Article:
Fall is a magical time of year. When the temperatures start to cool and the leaves begin to turn colors, it’s easy to feel inspired to get out in the world and witness the change of the season. Here, four travel writers describe their favorite road trips that stand out during the fall. Start planning your autumn adventure now.
U.S. Civil Rights Trail from Birmingham to Montgomery, Alabama
In 2018, the year my son Cameron turned 13, I took him to Alabama. Martin Luther King Jr. quotes rolled out across his screens at key times of the year, but Cameron lacked any real grasp of the magnitude of the civil rights era. I was worried something was being lost, so when the opportunity to visit the state presented itself, I took him on a road trip through Birmingham and Montgomery.
The timing was perfect. The U.S. Civil Rights Trail had just launched. Today it includes more than 100 sites across 15 states and the District of Columbia. One-quarter of them are in Alabama. Our drive from Huntsville to Montgomery was easy enough.
The violent racial history of America wasn’t new to me, as part of a Black family, but it was comforting that along with houses and trucks bearing Confederate flags, I saw bumper stickers calling for civil rights protections. Cameron was oblivious to most of that. In full control of our travel playlist, he remained firmly focused on what was happening inside the car. I envied his innocence. That innocence was interrupted in Birmingham.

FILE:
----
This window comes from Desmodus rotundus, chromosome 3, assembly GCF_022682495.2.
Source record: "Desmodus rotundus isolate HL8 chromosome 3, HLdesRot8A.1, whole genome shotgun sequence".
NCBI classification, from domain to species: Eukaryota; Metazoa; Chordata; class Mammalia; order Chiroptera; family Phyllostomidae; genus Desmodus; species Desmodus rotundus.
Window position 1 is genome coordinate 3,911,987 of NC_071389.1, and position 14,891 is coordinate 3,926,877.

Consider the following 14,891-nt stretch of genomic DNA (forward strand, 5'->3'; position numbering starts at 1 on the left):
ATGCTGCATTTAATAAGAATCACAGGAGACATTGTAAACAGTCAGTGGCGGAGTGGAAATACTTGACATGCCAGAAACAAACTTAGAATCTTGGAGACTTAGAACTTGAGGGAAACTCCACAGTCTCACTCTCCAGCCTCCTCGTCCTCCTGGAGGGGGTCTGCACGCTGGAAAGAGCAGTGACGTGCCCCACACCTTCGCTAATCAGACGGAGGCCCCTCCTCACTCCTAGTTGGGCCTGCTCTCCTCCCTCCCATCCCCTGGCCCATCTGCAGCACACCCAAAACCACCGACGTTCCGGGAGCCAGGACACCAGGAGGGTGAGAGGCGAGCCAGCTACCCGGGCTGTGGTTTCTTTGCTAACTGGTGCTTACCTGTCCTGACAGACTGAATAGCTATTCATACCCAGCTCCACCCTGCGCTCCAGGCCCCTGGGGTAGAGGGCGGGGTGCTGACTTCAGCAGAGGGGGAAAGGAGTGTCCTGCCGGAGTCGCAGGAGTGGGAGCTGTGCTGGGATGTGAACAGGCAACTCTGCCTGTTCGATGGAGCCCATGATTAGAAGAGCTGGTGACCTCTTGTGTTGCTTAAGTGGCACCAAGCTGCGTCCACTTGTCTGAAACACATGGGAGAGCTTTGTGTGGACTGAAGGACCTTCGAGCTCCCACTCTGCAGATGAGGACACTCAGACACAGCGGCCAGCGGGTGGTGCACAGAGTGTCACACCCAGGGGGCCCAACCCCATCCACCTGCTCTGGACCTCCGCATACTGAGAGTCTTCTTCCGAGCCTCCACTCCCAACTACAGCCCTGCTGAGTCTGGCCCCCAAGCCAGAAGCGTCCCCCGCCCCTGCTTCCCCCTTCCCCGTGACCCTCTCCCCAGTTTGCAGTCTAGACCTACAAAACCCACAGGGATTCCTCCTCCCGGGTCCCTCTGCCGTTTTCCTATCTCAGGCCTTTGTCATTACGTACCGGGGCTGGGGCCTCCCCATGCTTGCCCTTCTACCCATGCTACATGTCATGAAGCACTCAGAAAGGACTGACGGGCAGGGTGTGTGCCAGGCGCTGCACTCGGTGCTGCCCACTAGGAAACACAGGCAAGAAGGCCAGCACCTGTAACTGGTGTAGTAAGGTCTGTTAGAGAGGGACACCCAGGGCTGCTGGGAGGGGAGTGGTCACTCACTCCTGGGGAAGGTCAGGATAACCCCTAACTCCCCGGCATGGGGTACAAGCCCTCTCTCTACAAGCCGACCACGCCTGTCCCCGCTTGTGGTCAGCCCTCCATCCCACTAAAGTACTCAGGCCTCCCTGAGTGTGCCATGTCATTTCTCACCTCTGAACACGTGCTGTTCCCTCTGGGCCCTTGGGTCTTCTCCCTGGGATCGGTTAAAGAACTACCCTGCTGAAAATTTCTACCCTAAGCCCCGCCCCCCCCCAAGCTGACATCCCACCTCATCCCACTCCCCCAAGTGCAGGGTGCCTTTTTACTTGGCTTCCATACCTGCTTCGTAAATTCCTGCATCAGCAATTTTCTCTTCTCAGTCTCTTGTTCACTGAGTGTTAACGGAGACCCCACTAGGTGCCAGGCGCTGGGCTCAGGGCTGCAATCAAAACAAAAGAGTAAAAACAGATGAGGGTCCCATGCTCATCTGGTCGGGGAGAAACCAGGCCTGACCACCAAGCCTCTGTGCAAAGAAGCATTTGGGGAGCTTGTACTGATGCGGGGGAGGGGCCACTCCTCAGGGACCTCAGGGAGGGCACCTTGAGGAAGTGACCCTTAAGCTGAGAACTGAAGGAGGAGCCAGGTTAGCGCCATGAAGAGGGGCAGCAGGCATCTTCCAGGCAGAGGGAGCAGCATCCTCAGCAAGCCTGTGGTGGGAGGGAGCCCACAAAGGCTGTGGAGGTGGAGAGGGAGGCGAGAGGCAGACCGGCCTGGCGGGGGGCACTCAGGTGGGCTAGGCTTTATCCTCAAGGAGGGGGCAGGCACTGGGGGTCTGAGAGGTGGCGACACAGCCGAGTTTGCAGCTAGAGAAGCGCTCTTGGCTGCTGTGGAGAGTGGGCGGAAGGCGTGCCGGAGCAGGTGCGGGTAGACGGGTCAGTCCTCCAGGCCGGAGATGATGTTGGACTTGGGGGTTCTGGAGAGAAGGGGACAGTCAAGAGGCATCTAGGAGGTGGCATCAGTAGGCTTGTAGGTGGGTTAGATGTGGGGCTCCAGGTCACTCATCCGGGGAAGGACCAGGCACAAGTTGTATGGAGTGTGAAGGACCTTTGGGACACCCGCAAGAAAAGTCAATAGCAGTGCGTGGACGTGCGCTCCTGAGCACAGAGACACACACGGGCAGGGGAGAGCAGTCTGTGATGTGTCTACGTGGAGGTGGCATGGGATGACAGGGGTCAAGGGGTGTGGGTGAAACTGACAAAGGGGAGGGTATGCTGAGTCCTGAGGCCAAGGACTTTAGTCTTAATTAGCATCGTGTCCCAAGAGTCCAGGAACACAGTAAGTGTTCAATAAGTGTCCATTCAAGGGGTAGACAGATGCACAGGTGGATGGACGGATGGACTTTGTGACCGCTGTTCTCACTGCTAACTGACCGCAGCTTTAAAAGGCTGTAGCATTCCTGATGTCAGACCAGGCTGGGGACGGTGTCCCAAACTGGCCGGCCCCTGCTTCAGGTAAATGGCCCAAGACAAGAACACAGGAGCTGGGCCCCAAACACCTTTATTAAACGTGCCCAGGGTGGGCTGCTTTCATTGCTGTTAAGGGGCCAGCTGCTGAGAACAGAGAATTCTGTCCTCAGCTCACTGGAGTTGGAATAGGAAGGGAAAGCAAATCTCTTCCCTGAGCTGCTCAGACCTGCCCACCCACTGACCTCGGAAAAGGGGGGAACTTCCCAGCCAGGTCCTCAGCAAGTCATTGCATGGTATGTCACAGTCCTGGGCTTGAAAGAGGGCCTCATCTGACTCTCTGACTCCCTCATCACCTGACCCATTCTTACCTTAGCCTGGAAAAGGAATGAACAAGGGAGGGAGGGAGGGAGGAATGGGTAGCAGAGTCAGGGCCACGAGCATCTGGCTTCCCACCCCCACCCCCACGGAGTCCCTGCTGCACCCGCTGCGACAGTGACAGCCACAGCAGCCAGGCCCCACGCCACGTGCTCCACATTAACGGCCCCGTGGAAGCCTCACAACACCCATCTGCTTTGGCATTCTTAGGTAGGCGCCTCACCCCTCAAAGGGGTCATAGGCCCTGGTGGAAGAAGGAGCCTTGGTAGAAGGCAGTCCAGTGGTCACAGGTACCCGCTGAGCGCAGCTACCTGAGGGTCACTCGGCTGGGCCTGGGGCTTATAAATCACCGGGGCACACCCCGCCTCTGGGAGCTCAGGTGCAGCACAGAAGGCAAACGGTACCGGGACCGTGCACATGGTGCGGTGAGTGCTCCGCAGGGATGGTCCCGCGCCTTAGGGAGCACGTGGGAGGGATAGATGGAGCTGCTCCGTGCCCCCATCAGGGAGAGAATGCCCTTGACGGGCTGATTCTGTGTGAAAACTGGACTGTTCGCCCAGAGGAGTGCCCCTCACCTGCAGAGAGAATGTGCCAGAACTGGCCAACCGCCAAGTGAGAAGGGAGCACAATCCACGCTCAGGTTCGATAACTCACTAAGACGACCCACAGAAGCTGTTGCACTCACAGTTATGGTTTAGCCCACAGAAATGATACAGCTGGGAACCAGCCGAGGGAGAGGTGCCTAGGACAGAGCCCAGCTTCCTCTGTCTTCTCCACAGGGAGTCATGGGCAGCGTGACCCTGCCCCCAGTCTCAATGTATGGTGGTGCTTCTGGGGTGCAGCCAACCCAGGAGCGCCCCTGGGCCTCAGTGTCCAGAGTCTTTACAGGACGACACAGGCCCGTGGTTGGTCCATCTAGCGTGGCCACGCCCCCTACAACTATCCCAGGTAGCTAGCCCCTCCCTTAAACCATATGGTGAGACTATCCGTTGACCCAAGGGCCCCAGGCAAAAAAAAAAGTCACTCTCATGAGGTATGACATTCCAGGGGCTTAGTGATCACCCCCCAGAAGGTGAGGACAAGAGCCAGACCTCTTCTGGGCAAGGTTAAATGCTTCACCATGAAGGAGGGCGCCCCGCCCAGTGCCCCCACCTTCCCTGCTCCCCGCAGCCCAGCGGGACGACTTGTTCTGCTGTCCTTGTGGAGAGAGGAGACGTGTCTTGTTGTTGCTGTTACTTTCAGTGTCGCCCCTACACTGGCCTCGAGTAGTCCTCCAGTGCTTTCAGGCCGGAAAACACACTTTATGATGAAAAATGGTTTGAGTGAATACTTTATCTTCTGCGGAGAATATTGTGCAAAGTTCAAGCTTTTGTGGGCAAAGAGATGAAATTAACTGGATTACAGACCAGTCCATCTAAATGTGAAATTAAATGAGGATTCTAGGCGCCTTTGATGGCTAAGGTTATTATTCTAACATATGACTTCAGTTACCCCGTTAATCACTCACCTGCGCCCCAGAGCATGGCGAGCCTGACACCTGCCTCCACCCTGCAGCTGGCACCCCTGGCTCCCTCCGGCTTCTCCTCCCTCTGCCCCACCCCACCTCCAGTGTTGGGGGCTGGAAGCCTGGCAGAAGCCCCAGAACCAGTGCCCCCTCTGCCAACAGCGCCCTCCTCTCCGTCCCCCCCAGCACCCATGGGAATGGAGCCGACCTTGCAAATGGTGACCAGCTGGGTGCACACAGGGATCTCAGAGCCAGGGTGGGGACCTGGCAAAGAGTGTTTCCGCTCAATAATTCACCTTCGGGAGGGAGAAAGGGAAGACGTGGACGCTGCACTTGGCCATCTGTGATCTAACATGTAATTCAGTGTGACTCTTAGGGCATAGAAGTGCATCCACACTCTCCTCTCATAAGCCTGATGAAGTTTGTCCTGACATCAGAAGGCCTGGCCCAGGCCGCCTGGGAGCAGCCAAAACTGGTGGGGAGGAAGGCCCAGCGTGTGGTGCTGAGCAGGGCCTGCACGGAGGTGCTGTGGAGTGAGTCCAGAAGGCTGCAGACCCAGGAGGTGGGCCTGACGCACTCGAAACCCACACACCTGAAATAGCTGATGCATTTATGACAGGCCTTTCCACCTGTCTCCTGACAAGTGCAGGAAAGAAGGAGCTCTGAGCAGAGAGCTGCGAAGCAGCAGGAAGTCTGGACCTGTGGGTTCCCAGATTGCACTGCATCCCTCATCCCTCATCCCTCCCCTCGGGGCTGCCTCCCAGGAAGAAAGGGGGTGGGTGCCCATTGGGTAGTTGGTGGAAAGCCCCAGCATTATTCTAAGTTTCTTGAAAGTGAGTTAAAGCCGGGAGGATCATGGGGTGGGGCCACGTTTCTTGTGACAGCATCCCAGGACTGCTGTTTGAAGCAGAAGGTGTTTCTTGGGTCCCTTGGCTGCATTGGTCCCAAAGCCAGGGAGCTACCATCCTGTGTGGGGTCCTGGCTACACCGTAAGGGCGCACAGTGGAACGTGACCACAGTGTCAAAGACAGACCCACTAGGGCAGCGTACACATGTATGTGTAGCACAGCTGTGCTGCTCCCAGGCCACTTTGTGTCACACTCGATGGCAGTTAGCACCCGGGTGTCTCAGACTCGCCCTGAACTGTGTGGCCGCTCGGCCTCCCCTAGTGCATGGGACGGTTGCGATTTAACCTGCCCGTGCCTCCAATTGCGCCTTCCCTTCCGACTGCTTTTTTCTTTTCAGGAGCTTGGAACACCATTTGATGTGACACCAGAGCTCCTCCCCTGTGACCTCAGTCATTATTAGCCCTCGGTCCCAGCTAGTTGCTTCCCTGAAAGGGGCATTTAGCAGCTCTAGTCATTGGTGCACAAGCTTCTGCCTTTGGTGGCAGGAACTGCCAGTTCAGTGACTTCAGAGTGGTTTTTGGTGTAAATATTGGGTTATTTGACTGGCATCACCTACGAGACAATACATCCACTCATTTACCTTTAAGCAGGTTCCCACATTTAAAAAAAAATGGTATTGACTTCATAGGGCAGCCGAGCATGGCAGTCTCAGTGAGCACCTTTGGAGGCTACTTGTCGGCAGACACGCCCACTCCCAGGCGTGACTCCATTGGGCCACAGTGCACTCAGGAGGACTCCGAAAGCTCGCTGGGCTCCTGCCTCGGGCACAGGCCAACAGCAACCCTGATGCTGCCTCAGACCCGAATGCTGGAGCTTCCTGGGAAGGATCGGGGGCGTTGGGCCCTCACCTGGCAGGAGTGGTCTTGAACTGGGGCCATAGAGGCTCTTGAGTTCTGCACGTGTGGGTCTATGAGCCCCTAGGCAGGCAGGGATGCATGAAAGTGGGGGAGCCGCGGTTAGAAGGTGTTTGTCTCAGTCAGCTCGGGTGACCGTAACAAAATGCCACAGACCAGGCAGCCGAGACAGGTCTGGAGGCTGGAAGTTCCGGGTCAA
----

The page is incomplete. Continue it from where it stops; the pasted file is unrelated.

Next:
Barry McNealy of the Birmingham Civil Rights Institute gave us a tour through the 16th Street Baptist Church and shared the story of the four schoolgirls — Addie Mae Collins, Cynthia Wesley, Carole Robertson and Denise McNair — killed by a Ku Klux Klan bombing as they prepared for Sunday school on Sept. 15, 1963. They were about Cameron’s age at the time of their death — a fact that hit us both hard. Across the street at Kelly Ingram Park, we saw sculptures and monuments meant to help visitors understand and remember the impact and sacrifice of youth during the movement. The long history of young activists changing the world wasn’t lost on my boy, who in the years to come would become an activist in his own right. Cameron still points to that day with McNealy as his favorite of our time together.
The learning continued in Montgomery and brought out a mix of emotions. We stood in awe at King’s pulpit at Dexter Avenue Baptist Church and visited the home he lived in with his family from 1954 to 1960. We explored the Rosa Parks Museum, set in the very spot where she was famously arrested for refusing to give up her seat, and we marveled at her fortitude.
Perhaps the most emotional moment of our trip came at one of our last stops: a visit to the National Memorial for Peace and Justice. There — as you walk through — 800 6-foot-tall columns increase in distance from the ground. By the time you reach the middle of the memorial for lynching victims, the pillars are dangling above you. The image of my little boy walking beneath the hanging pillars haunts me still.